Contemplate the apex of the sun’s way

Tonight, as you look up at the stars, think about the way our local star, the sun, moves through our Milky Way galaxy. A friend from Australia wrote:

I seek to find out what speed our sun is traveling at and also how many years it takes to circumnavigate the galaxy.

Our Milky Way galaxy is a collection of several hundred billion stars. It has an estimated diameter of 100,000 light-years. Our sun does indeed circumnavigate the Milky Way galaxy. In space, everything moves. There are various estimates for the speed the sun travels through the galaxy, but its speed is about 140 miles per second.

Likewise, there are many estimates for the length of time it takes the sun to complete one circuit of the galaxy, but a typical estimate is about 230 million years.

That period of time – the length of the sun’s orbit around the Milky Way’s center – is known as a cosmic year.

Astronomers call the sun’s motion through the Milky Way galaxy by a great old name: the apex of the sun’s way.

Image via Fred Espanak. Used with permission.

The blue-white star Vega via Fred Espenak. Used with permission.

And it so happens that astronomers know which star the sun is moving toward in its journey around the galaxy. Our sun and family of planets travel more or less toward the star Vega – and away from the star Sirius. Unsurprisingly, Vega and Sirius lie in opposite directions in Earth’s sky.

At this time of year from mid-northern latitudes, Vega star appears over the northwest horizon at dusk and early evening. Vega sets around mid-evening. It also appears low in the northeast sky in the predawn and dawn hours. It’s one of the loveliest stars you’ll ever see, Vega in the constellation Lyra the Harp.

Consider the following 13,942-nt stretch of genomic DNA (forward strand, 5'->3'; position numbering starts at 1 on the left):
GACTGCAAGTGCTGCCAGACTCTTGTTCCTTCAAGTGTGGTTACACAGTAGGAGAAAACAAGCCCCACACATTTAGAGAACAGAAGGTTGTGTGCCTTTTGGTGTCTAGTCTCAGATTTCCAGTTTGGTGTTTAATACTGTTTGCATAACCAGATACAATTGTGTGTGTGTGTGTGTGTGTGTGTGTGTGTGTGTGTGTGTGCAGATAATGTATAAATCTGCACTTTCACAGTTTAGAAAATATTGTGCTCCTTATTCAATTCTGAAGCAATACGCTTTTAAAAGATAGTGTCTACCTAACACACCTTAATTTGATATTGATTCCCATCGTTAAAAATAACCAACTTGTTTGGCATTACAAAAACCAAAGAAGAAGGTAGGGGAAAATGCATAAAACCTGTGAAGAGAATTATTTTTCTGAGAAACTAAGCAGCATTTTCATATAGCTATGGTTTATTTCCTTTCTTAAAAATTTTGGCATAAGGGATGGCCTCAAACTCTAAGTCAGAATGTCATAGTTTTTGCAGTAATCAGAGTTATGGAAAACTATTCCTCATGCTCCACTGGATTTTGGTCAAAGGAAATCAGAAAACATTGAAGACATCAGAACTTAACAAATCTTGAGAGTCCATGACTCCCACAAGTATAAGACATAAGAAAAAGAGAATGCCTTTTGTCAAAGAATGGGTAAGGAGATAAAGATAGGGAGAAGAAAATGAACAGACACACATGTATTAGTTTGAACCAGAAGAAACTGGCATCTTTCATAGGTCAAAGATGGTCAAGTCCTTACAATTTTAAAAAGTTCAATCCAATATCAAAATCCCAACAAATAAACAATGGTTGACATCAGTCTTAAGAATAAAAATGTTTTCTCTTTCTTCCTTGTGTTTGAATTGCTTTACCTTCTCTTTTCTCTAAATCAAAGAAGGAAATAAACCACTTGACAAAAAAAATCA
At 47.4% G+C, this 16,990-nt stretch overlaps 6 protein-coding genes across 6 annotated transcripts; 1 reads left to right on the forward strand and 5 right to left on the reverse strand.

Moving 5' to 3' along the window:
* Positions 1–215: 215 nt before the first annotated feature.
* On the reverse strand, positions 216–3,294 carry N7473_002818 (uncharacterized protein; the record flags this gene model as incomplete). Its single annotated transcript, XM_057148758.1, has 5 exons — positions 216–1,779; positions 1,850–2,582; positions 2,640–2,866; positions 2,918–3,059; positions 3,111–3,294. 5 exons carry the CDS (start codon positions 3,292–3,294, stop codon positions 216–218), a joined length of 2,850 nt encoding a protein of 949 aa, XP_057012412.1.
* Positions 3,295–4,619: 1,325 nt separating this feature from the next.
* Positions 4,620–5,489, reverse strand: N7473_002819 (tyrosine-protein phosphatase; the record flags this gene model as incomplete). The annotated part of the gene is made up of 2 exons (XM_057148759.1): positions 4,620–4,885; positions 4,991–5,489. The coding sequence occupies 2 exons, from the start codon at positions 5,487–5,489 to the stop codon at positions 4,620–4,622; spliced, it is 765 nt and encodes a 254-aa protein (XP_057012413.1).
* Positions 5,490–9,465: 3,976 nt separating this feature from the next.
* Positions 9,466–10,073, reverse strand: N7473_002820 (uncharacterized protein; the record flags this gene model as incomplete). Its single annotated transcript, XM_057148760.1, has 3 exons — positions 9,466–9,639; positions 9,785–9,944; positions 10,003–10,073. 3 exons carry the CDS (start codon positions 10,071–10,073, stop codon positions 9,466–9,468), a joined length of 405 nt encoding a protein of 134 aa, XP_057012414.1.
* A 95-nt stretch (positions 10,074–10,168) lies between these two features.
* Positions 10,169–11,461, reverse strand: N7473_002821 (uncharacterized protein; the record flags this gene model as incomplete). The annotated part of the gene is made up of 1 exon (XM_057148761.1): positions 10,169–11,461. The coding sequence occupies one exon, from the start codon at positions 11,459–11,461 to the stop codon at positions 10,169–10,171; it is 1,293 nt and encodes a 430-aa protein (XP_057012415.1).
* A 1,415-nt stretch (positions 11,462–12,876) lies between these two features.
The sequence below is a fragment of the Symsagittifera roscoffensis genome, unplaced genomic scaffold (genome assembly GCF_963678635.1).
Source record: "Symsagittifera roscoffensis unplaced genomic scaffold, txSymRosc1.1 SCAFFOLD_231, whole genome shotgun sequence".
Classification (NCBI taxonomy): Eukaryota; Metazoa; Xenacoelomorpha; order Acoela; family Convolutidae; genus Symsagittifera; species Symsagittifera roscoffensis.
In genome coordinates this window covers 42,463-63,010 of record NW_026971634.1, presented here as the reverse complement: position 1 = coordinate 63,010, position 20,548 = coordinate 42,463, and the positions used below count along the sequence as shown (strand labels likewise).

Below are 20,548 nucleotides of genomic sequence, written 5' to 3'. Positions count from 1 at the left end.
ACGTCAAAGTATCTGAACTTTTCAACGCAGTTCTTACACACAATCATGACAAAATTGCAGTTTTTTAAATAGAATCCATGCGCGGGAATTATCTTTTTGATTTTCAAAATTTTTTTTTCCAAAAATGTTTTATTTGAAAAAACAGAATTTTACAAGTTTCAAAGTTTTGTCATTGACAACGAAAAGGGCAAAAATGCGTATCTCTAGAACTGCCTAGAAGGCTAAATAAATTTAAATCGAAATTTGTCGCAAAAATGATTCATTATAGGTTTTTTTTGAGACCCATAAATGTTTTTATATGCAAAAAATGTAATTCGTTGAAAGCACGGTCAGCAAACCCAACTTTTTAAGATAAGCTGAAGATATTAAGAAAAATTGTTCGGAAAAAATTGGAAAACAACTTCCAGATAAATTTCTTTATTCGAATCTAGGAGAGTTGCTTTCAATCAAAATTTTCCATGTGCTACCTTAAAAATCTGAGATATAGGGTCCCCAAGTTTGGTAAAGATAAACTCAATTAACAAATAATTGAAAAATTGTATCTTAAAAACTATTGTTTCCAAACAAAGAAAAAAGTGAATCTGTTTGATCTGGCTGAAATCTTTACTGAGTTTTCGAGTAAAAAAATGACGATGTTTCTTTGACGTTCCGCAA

Vega is the brightest star in the Summer Trinagle. From mid-northern latitudes, the Summer Triangle sits close to the west-nothwest horizon as darkness fall in January.

Vega is the brightest star in a famous star pattern known as the Summer Triangle. From mid-northern latitudes, as darkness falls on January evenings, the Summer Triangle sits close to the west-northwestern horizon.

Vega resides almost exactly opposite of Sirius, the brightest star in the nighttime sky. If you have an unobstructed horizon, you may see Sirius low in the southeast, as Vega sits low in the northwest.

At mid-northern latitudes, you’ll possibly see both stars around 6 to 7 p.m. local time. Sirius swings low in the southwest sky by around 2 to 3 a.m., at which time Vega reappears in the northeast sky (at mid-northern latitudes). Click here to find out when these two stars rise/set in your sky, remembering to pick Vega/Sirius as your celestial object of interest.

Use Orion's Belt to find Sirius, the brightest star of the nighttime sky.

Use Orion’s Belt to find Sirius, the brightest star of the nighttime sky. From mid-latitudes in the Northern Hemisphere, you might see Sirius low in the southeast, as Vega sits low in the northwest.

Remember, our sun’s direction of motion (and thus our Earth’s corresponding motion) toward Vega has the special name of apex of the sun’s way. Vega – the solar apex star – can be found in the eastern sky during the dawn and predawn hours throughout the winter season.

Bottom line: Our sun moves around the center of the galaxy, toward the star Vega. Astronomers call this motion the apex of the sun’s way. One circuit – about 230 million years – is called a cosmic year.

Read more about Vega: Blue-white Harp Star

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